**Introduction to Probability**

**Introduction to Probability**

**Probability**

- Probability is the measure of the likelihood of an event to occur. Events canâ€™t be predicted with certainty but can be expressed as to how likely it can occur using the idea of probability.
- Probability can range between 0 and 1, where 0 probability means the event to be an impossible one and probability of 1 indicates a certain event.

**Experiment**

An experiment:

- is any procedure that can be infinitely repeated or any series of actions that have a well-defined set of possible outcomes.
- can either have only one or more than one possible outcomes.
- is also called the sample space.

**Trail**

- A single event that is performed to determine the outcome is called a trial.
- All possible trials that constitute a well-defined set of possible outcomes are collectively called an experiment/sample space.

Experimental Probability

**Experimental/Empirical Probability**

The empirical probability of an event that may happen is given by:

Probability of event to happen P(E)=Number of favourable outcomes/Total number of outcomes

**Coin Tossing Experiment**

Consider a fair coin. There are only two possible outcomes that are either getting heads or tails.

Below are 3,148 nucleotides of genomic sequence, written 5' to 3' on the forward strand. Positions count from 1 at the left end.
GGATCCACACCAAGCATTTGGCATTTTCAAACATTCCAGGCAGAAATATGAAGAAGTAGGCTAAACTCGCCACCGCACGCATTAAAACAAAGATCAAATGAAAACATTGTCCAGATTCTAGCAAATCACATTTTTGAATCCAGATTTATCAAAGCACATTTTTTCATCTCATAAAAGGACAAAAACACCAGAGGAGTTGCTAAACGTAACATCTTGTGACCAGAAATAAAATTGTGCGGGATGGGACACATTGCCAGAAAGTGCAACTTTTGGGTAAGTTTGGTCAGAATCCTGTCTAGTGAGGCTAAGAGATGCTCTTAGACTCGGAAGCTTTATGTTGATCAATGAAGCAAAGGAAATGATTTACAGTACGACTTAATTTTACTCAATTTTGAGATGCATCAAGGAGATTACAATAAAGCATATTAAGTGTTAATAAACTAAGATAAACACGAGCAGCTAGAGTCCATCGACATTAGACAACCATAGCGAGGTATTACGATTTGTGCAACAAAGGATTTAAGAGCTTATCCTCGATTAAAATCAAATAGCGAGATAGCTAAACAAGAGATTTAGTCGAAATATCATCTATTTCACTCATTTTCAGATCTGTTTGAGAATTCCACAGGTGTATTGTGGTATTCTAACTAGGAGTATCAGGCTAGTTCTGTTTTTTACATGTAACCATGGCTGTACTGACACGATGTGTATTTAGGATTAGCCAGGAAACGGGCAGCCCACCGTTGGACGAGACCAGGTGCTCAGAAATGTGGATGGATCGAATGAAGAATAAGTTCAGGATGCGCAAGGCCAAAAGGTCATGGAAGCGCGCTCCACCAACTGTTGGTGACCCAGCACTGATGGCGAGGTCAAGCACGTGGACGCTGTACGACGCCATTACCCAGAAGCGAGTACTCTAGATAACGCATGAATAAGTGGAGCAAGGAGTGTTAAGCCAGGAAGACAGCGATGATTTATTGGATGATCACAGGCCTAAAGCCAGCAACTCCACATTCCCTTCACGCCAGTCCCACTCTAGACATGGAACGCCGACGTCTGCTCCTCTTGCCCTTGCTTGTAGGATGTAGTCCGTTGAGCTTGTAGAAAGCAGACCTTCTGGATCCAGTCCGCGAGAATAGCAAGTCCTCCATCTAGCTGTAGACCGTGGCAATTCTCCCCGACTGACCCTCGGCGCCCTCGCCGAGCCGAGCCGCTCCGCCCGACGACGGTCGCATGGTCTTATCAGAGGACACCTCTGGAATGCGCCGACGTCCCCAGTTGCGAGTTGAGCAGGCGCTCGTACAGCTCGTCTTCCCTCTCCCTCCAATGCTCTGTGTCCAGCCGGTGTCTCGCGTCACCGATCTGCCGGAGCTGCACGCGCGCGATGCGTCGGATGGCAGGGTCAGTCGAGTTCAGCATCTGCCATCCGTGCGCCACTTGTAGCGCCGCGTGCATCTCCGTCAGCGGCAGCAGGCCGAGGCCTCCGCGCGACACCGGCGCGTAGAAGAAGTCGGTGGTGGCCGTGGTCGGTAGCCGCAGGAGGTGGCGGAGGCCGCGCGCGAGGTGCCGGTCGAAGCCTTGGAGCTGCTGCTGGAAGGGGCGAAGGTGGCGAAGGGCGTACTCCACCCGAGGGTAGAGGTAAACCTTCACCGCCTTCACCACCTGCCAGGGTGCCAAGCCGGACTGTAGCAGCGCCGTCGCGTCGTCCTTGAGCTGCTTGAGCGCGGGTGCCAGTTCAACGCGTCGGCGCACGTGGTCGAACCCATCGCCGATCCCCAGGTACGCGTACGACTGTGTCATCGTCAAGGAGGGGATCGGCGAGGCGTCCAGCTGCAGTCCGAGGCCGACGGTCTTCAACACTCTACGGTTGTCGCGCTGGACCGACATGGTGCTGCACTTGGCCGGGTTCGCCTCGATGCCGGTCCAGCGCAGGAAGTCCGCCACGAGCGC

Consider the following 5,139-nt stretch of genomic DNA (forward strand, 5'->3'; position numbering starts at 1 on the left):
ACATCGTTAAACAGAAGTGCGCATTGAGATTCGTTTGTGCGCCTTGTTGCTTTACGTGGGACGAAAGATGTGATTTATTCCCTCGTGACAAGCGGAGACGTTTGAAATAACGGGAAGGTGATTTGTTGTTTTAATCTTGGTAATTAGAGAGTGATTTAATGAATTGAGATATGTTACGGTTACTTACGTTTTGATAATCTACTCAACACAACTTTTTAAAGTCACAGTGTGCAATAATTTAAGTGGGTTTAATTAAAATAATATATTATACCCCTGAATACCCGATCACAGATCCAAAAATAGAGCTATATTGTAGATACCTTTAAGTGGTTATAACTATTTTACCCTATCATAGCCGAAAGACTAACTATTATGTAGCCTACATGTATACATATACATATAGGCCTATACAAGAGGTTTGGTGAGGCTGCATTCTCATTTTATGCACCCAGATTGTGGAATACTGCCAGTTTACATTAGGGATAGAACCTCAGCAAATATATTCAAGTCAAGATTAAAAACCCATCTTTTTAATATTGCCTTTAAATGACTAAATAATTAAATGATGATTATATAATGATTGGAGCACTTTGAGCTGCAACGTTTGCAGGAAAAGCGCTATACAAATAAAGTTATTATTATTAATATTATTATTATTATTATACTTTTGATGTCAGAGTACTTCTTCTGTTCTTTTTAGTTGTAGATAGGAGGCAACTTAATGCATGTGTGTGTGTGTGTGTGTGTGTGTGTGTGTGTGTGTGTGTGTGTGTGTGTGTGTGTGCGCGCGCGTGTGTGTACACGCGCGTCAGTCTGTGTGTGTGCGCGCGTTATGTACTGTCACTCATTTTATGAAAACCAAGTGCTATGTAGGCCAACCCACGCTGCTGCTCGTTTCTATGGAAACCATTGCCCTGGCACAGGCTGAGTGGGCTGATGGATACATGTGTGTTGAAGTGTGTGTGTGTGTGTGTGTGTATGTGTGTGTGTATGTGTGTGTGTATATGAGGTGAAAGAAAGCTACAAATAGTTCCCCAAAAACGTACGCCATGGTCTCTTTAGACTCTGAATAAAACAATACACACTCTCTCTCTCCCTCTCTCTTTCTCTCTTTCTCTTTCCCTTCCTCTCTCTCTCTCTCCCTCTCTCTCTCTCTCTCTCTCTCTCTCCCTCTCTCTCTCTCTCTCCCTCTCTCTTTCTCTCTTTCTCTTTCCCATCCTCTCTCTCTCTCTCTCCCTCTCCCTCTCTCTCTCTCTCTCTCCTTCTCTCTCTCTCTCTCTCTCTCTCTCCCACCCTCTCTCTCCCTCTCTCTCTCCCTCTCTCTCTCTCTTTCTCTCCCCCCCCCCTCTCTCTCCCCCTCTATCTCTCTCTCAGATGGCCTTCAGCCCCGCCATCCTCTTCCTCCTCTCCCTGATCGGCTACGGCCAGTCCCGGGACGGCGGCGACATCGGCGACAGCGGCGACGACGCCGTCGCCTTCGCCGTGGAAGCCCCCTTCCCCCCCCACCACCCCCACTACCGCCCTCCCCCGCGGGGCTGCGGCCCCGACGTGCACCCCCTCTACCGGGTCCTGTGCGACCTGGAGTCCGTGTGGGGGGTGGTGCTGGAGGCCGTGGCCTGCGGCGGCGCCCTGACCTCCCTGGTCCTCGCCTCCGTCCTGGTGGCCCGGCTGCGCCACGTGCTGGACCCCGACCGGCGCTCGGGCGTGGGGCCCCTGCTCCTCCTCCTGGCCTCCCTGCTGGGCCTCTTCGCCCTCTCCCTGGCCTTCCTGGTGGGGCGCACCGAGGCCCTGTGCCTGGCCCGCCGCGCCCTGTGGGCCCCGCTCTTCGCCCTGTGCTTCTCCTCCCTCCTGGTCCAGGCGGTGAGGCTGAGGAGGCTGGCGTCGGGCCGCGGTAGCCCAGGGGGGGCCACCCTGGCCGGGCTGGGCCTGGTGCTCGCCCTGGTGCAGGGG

Number of possible outcomes = 2

Number of outcomes to get head = 1

The probability of getting head =Number of outcomes to get head/Number of possible outcomes=1/2

**Rolling of Dice Experiment**

When a fair dice is rolled, the number that comes up top is a number between one to six. Assuming we roll the dice once, to check the possibility of three coming up.

Number of possible outcomes = 6

Number of outcomes to get three = 1

The probability of getting three = Number of outcomes to get three/Number of possible outcomes=1/6

**Sum of Probabilities of Favorable and Unfavourable events**

- When a trial is done for an expected outcome, there are chances when the expected outcome is achieved. Such a trial/event is called a favourable event.
- When a trial is done for an expected outcome, there are chances when the expected outcome is not achieved. Such a trial/event is called an unfavourable event.
- All favourable and unfavourable event outcomes come from the well-defined set of outcomes.
- Suppose an event of sample space S has n favourable outcomes. Then, there are S-n, unfavourable outcomes.
- The probability of favourable and unfavourable events happening depends upon the number of trials performed. However, the sum of both these probabilities is always equal to one.